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Why not a countably infinite landscape?

  1. Mar 28, 2005 #1
    The landscape reputedly has ten to the one hundred or ten to the five hundred different members, each with a number of infinitely adjustable parameters. But supposedly it does not have an infinite number of members. Yang-Mills theory, on the other hand, has at least a countably infinite number of discretely different examples, e.g. SU(N) for every value of N. Why is it that String Theory does not have a similarly uncountable number of instantiations? For instance, in chapter 15 of his book, Zwiebach, constructs a representation of a theory similar to the standard model using three baryonic branes, two right branes, one left brane and one leptonic brane. Suppose one uses N baryonic branes instead of three. What makes the model fail?

    Or to put it another way, which values of SU(N) can not be embedded in string theory? Is it still believed that the group must be included in E8xE8 or SO(32)?

    I don’t understand either string theory, or the landscape, but this new stuff has me very confused. Once, there were only a few models. Now there are a lot, but not an infinite number.

    One more example: at a recent conference, Bryan Greene showed his schematic picture of a three dimensional grid with a sphere at every intersection. At the same conference, Lenny Susskind, discussing the KLMT and KKLMTT constructions, (which he called Rube Goldberg contraptions) showed a picture that looked like a two scoop ice cream cone, only the “scoops” were tori, rather than spheres. Even forgetting the cone, which I think is supposed to represent a conifold, why doesn’t replacing Brian Greene’s sphere at every intersection an with N hole torus at every intersection lead to a countably infinite landscape?

    I would be grateful to anyone who can shed some enlightenment on which simple manifold are not allowed and why not. TIA.

    Jim Graber

    (I have also posted this question to SPS via Google. Perhaps, after the usual lengthy moderation delays, one of the moderators might reply.)
  2. jcsd
  3. Mar 28, 2005 #2


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    I'm no expert in String theory, but here is what I've gathered talking with colleagues who are.

    There are *no* adjustable continous free parameters in string theory. That was initially one of the draws of the field and why a lot of people were excited about it.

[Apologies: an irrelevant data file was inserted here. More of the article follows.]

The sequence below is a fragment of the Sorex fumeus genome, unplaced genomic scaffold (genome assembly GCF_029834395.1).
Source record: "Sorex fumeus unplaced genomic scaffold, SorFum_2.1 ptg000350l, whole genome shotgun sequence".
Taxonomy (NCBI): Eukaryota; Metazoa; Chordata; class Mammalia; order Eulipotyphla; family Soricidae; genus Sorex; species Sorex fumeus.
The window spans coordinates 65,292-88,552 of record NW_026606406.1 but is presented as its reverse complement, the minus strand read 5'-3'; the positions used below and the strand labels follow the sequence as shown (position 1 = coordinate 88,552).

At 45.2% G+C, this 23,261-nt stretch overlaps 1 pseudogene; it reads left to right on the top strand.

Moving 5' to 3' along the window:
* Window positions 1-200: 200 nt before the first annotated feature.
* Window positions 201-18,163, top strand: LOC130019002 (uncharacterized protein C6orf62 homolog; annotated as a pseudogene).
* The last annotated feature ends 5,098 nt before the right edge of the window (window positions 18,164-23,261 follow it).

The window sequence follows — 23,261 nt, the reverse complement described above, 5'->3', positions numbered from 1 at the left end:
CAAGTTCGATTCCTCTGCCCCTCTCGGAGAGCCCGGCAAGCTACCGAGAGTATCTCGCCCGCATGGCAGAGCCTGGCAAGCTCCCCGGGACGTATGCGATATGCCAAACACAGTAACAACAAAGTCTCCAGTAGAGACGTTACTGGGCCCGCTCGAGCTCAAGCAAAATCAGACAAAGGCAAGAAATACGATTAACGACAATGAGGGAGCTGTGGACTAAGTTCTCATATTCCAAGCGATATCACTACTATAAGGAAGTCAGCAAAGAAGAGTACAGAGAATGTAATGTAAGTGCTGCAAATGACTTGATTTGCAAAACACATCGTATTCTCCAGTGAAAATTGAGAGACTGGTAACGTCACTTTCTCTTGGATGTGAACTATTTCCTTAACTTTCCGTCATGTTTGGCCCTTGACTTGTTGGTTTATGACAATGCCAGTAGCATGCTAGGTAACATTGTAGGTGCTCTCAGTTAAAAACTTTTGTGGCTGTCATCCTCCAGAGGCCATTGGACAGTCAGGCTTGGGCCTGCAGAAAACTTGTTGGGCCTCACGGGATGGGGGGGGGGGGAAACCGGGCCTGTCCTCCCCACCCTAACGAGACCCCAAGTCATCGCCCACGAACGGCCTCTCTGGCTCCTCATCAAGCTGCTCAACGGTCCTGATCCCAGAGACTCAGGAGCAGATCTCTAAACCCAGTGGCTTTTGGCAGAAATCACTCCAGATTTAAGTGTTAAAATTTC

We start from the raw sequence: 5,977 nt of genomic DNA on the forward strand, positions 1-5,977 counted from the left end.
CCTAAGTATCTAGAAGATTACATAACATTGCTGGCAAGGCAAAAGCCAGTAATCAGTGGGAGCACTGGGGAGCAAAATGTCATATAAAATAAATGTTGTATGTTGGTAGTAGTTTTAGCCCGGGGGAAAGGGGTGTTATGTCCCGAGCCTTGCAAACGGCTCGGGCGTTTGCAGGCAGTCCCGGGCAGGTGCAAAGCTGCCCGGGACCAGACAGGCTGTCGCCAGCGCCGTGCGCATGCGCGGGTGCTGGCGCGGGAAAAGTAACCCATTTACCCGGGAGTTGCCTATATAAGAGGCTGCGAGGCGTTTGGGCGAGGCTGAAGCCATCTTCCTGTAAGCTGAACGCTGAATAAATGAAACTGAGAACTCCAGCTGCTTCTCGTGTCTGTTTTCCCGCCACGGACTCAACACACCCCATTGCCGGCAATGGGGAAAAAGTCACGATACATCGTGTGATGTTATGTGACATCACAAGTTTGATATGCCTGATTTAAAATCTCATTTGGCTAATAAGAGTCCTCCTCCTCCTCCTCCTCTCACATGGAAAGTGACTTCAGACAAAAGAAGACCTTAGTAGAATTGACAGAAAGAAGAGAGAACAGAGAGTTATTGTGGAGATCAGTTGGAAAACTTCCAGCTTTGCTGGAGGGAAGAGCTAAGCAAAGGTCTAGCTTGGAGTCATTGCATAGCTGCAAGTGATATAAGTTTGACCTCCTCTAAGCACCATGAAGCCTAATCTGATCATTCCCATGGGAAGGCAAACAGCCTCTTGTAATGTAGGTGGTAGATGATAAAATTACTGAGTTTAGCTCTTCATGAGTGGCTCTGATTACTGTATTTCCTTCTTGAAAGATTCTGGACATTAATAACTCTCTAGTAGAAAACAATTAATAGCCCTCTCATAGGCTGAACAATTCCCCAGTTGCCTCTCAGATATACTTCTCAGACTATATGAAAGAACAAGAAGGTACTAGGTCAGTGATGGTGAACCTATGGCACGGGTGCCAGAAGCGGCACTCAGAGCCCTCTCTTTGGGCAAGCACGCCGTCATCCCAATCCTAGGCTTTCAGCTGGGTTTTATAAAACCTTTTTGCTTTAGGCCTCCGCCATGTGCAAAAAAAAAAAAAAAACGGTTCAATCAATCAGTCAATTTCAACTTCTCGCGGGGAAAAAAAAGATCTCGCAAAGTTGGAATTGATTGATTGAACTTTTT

The landscape business is very much based on geometry and how you count certain things in Calabi Yau's. The problem is exactly *how* you *choose* to count, and that enterprise is very technical from a mathematical perspective, and its not universally agreed upon which is why somepeople cite either a very large number, or countable infinity. Of course the issue from a phenomenological point of view is rather irrelevant *maybe*, since a priori it makes no difference from the human standpoint. We can throw lots of grad students at the problem and they probably won't be able to guess the right answer =)

    Of course the vacuum degeneracy problem is also not universally accepted, there are quite a few people who disagree with both the methodology by which the flux vacua people got their result and ultimately the philosophy of it. Others are actively looking for additional (presumably physical) criteria by which to generate an extra constraint mechanism.

    IMO again the problem is still drastically jumping the gun. We live in identically one world, and I still haven't seen a *single* phenomenological model that solves everything and reduces to the standard model without hard to believe exotics and a small but positive cc. Some get close, but there tends to be annoying problems with each near miss. So until such time as such a model exists, and everyone agrees with it, the whole philosophy business is about maybes, and that doesn't interest me very much.

    edit As you pointed out the problem is infinitely worse in field theory, the only difference there is that there is a very nice sense of what is a minimal theory.. Like set N small for SU(N).. No such notion exists at this time for string theory)
    Last edited: Mar 28, 2005
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